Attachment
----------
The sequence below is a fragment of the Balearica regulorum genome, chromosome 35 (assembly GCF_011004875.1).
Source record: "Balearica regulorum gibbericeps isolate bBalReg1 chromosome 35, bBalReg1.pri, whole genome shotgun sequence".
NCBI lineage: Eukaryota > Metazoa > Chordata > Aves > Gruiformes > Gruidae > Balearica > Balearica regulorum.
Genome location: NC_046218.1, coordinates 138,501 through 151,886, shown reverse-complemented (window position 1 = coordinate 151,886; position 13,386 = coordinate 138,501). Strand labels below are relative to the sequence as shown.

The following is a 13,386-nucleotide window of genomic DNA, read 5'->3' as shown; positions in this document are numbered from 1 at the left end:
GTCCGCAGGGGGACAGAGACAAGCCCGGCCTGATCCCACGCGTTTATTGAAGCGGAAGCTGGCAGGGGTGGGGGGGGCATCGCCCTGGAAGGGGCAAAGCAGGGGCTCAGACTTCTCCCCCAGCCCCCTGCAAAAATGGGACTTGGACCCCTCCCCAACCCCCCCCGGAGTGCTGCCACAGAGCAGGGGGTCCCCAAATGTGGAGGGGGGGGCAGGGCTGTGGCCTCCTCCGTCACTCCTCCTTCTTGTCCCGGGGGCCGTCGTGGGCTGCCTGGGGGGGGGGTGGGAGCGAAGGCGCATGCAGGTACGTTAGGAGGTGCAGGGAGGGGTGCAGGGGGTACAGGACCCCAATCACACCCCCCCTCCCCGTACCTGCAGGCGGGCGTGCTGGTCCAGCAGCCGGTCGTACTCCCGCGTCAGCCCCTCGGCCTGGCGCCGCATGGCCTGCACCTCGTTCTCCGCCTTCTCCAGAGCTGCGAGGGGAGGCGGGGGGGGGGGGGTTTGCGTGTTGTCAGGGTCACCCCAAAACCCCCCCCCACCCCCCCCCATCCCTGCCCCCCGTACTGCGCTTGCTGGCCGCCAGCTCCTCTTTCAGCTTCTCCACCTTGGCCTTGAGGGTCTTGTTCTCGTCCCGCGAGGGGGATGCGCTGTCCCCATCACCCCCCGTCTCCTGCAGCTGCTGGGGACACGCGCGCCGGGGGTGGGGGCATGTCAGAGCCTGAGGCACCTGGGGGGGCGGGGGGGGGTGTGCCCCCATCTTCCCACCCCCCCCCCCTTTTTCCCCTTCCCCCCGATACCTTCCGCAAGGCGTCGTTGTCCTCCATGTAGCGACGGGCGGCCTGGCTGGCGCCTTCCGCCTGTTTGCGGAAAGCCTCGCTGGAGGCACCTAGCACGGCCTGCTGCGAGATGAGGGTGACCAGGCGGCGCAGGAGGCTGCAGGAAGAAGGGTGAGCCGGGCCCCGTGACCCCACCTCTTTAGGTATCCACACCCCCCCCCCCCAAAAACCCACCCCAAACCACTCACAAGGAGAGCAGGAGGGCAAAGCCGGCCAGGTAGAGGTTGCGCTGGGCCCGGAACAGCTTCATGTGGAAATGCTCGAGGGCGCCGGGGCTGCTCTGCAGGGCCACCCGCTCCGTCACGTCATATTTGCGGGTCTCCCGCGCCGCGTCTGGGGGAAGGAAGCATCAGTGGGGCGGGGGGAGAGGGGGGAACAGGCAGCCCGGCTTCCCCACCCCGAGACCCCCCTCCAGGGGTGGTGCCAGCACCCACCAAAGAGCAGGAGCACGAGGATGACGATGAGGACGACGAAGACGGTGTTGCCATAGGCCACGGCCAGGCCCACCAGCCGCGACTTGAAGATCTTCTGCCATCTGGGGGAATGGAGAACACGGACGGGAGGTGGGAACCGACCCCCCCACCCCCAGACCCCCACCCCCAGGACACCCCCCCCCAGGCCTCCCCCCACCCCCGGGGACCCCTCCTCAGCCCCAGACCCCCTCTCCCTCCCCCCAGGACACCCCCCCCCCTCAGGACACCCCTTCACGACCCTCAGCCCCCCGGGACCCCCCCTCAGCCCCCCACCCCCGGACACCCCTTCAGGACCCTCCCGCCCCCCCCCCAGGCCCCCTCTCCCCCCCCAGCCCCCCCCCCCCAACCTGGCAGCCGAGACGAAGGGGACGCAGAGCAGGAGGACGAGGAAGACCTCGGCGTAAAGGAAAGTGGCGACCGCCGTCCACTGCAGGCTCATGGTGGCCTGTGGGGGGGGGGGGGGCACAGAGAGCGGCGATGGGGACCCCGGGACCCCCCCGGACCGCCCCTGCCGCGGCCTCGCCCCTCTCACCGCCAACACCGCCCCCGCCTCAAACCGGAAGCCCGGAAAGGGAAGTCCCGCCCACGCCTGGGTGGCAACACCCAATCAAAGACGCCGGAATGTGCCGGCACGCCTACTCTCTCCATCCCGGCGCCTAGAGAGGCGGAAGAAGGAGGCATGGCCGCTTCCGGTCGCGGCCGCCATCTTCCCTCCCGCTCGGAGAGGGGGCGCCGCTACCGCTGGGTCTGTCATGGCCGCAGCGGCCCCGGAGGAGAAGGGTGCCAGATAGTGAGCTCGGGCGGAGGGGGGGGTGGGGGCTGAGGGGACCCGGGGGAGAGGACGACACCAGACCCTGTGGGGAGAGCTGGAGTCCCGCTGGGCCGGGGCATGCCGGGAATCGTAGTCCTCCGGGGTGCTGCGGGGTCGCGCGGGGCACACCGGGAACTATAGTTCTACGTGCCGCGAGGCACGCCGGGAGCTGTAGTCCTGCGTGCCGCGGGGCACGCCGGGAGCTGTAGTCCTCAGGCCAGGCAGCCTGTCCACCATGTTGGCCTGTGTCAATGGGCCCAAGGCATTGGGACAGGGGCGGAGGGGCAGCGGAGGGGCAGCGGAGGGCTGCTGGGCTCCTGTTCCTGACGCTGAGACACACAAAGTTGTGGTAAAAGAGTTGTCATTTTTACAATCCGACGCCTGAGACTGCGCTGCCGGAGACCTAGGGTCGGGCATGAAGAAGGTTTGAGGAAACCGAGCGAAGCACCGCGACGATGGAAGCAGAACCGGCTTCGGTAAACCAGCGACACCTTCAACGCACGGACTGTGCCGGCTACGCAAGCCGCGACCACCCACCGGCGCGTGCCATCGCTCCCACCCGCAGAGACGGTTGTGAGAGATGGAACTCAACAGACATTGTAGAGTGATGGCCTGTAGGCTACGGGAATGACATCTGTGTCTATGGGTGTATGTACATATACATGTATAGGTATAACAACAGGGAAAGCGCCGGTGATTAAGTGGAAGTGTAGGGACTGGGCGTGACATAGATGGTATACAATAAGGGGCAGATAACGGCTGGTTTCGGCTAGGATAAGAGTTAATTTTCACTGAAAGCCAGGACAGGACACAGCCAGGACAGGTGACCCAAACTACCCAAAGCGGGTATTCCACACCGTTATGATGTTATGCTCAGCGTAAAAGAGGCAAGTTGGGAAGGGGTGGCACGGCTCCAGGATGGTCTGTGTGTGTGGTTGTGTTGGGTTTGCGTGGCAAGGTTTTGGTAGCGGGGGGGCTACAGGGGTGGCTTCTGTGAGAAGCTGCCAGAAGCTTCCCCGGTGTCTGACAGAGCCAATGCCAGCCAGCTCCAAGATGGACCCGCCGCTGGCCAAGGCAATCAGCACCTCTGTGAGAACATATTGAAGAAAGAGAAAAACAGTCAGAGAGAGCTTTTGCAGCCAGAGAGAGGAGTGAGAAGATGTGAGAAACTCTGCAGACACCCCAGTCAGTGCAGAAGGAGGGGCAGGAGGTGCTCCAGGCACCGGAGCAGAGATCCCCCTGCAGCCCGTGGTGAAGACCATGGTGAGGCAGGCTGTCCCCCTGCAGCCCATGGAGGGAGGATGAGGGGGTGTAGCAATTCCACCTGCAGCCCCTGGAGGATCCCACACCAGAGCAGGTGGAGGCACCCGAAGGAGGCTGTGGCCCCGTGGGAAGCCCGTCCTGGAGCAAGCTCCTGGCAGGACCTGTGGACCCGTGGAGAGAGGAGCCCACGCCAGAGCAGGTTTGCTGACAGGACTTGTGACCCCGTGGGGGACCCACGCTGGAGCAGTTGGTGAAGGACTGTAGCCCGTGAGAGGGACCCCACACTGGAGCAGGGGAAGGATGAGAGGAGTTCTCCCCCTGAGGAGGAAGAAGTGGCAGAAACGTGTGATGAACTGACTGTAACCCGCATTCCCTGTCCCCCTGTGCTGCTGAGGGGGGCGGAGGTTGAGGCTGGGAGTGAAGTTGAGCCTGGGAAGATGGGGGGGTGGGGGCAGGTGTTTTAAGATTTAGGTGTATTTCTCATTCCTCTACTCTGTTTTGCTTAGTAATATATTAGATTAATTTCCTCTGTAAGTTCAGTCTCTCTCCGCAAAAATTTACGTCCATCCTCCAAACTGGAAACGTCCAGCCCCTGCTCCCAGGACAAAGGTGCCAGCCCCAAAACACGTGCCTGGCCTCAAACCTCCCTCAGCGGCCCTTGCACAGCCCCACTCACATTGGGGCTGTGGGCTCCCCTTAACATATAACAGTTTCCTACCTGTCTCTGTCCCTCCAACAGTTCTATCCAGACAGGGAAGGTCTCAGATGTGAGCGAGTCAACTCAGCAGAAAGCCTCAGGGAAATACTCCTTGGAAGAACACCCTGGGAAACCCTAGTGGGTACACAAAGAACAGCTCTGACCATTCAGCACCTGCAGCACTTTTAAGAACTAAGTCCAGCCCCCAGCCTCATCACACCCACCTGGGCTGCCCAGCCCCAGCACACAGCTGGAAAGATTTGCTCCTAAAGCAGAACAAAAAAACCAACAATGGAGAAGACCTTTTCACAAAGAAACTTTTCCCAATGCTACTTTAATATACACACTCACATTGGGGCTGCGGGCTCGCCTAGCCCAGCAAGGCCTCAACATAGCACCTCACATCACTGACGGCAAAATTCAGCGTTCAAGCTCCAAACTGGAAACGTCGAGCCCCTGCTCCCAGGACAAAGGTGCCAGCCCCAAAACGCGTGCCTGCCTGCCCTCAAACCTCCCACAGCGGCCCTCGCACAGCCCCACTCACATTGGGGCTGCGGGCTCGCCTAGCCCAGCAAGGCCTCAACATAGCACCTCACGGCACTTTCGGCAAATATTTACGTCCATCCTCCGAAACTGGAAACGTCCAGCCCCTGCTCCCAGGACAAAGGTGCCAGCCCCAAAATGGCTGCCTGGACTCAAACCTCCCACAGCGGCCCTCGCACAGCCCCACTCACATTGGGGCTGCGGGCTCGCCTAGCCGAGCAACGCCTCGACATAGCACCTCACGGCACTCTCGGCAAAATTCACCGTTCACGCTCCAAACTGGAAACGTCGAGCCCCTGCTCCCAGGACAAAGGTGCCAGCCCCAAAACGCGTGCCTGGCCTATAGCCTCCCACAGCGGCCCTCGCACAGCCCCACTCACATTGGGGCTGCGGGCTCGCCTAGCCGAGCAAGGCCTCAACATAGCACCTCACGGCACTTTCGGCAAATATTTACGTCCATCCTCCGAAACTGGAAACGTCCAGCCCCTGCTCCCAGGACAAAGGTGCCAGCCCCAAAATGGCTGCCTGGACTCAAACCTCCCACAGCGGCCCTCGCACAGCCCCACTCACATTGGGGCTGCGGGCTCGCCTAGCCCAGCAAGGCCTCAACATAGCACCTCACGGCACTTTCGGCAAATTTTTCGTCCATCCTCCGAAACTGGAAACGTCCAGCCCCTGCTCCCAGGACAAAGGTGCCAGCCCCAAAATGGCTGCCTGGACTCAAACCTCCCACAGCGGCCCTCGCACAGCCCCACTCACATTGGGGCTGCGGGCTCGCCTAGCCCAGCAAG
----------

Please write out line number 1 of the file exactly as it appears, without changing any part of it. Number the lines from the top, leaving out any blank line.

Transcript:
The sequence below is a fragment of the Balearica regulorum genome, chromosome 35 (assembly GCF_011004875.1).